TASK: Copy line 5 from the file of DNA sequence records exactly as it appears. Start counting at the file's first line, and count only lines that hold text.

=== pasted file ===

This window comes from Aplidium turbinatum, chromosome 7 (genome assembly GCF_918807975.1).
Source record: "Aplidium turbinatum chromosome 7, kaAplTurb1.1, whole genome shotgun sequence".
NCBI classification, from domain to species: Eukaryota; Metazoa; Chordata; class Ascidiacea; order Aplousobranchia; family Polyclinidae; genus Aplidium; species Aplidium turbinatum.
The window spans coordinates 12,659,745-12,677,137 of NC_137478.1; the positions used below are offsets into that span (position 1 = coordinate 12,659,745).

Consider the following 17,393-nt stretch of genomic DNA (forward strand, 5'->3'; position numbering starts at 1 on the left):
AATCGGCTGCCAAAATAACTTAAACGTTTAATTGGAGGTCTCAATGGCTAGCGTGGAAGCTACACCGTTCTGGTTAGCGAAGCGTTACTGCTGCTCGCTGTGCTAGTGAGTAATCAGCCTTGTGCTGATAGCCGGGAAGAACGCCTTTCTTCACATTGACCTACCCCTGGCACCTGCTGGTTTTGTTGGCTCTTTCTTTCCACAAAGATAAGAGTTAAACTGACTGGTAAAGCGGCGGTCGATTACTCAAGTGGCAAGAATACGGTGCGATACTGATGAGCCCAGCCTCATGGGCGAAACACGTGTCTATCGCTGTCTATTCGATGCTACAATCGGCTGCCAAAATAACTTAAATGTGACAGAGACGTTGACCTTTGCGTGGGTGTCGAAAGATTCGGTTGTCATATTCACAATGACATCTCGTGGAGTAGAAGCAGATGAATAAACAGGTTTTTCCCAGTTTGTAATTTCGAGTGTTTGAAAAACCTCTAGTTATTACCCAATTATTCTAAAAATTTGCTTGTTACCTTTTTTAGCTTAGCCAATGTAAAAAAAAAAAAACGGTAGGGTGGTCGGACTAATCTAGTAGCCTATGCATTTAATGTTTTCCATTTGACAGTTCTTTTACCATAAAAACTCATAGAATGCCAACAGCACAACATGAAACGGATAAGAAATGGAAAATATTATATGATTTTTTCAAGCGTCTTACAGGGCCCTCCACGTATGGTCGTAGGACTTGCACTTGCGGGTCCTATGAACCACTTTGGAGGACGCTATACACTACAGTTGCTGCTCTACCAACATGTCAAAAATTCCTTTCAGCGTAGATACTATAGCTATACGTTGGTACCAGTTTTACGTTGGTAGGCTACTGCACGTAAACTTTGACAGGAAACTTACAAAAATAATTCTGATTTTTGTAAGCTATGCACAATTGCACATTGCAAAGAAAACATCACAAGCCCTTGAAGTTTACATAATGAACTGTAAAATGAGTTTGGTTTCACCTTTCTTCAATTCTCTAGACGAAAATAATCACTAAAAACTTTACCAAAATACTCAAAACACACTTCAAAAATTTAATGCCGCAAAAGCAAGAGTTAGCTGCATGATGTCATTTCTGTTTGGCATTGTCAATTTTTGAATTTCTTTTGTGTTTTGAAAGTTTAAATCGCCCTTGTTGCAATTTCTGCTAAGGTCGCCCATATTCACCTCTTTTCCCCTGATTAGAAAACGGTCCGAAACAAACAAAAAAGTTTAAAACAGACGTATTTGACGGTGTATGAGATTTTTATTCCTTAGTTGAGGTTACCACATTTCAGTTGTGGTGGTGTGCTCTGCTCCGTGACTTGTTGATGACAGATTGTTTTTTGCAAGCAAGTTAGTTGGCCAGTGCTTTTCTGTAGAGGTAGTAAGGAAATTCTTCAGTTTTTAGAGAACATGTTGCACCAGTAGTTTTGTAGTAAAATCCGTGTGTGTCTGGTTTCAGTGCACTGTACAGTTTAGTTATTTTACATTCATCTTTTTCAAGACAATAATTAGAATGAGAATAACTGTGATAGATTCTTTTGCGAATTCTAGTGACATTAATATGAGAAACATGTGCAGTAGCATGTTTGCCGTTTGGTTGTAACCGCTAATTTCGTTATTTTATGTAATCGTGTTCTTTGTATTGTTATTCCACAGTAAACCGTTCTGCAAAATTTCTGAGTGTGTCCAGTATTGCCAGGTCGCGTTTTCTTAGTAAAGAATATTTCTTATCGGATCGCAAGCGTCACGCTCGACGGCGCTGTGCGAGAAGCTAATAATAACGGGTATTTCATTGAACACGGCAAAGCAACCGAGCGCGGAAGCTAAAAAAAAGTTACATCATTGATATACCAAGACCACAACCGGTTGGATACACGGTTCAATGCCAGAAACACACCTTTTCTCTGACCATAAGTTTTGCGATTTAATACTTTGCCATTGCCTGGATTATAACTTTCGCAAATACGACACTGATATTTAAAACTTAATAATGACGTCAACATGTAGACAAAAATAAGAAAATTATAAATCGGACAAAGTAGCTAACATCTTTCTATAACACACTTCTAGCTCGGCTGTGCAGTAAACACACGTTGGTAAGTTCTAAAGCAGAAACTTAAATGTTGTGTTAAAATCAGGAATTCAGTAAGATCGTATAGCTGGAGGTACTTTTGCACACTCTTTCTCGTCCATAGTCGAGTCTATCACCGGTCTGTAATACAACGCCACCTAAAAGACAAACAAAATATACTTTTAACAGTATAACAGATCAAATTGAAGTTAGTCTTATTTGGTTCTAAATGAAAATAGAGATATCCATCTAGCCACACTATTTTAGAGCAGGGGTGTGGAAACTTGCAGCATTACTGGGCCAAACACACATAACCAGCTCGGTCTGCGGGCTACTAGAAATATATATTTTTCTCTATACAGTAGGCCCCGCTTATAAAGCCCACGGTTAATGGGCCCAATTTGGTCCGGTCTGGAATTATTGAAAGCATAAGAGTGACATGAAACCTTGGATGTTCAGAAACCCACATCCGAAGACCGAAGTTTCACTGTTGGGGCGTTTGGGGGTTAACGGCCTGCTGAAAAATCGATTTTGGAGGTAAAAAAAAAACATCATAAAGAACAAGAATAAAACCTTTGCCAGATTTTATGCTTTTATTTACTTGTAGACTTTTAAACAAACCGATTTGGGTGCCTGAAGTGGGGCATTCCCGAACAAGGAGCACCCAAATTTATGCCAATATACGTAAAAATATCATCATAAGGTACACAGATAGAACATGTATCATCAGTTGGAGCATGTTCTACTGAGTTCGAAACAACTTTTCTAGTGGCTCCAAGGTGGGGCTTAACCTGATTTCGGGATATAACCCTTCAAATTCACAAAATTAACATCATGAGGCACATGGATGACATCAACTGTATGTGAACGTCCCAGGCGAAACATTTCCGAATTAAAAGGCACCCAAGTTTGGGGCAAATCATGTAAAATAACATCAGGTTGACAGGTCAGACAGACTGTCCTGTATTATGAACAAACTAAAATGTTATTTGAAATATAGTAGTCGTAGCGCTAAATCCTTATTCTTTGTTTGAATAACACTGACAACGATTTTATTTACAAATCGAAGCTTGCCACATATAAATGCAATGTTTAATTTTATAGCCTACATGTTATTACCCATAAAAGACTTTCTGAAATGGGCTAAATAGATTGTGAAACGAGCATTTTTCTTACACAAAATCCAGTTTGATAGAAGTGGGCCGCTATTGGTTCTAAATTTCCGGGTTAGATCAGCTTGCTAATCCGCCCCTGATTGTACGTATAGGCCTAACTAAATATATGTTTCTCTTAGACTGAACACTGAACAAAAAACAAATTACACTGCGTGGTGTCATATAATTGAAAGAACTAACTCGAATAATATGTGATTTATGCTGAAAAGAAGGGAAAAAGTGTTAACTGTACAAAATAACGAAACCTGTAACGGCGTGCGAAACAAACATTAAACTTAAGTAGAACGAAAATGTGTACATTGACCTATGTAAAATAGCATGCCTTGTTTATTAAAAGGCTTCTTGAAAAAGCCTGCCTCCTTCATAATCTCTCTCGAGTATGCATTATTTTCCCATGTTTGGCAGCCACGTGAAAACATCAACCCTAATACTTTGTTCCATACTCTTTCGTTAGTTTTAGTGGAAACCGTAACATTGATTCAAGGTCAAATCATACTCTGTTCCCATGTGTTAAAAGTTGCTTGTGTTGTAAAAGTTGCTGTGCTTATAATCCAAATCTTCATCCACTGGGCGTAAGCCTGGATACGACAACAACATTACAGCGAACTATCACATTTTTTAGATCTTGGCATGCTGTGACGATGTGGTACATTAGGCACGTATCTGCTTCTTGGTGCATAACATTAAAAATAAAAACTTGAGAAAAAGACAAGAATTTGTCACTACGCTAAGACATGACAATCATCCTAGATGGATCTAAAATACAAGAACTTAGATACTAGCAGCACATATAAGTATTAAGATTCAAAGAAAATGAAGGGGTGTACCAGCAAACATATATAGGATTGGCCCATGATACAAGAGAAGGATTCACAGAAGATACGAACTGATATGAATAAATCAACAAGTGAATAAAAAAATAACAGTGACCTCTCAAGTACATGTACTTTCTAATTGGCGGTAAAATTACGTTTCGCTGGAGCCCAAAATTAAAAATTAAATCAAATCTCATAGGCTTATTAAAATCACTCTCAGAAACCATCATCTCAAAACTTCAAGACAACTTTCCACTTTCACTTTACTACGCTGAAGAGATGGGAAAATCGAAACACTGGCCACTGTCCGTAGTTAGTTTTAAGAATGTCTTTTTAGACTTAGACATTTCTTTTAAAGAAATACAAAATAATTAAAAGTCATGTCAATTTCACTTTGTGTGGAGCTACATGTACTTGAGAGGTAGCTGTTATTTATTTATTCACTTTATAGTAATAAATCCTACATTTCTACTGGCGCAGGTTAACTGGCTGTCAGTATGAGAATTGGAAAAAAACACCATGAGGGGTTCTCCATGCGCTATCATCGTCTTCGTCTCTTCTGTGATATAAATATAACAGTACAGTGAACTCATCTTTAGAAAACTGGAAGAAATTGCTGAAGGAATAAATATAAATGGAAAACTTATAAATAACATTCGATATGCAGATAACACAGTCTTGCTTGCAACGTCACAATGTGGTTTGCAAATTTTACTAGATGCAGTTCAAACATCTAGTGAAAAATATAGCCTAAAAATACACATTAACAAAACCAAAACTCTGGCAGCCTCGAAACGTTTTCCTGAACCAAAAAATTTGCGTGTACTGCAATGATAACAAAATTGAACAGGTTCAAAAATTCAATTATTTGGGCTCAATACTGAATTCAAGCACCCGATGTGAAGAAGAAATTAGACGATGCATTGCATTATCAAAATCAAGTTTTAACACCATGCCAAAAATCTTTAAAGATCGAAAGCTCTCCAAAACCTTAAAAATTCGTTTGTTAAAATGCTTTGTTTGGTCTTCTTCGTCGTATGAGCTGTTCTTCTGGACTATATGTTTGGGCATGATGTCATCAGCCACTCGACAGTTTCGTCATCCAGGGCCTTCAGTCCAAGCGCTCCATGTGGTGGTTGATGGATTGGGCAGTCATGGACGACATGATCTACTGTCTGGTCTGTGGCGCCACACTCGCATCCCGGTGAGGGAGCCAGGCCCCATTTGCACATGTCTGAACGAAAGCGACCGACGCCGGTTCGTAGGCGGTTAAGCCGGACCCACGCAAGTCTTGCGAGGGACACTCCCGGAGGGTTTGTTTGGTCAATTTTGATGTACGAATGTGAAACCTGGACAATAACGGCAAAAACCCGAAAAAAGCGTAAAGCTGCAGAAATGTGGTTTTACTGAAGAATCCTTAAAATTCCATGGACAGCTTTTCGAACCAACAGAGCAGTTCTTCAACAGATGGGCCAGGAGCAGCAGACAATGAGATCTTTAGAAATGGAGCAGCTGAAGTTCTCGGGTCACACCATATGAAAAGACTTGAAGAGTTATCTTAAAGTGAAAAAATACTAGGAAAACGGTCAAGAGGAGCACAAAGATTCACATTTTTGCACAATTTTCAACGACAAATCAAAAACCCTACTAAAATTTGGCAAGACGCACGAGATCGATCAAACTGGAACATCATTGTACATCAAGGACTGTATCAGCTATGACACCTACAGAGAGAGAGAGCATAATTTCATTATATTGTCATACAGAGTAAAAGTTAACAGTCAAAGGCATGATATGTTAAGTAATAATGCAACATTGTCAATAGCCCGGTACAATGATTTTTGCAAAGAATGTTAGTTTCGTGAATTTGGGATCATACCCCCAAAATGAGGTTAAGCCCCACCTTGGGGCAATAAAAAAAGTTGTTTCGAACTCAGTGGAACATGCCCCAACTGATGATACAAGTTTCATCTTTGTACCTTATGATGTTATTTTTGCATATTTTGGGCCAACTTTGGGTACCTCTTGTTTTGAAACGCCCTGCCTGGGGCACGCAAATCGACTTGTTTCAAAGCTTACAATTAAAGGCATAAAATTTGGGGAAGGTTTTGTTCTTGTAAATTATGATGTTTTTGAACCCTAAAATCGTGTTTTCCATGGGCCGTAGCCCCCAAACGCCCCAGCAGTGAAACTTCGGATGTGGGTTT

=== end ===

Consider the following 17,393-nt stretch of genomic DNA (forward strand, 5'->3'; position numbering starts at 1 on the left):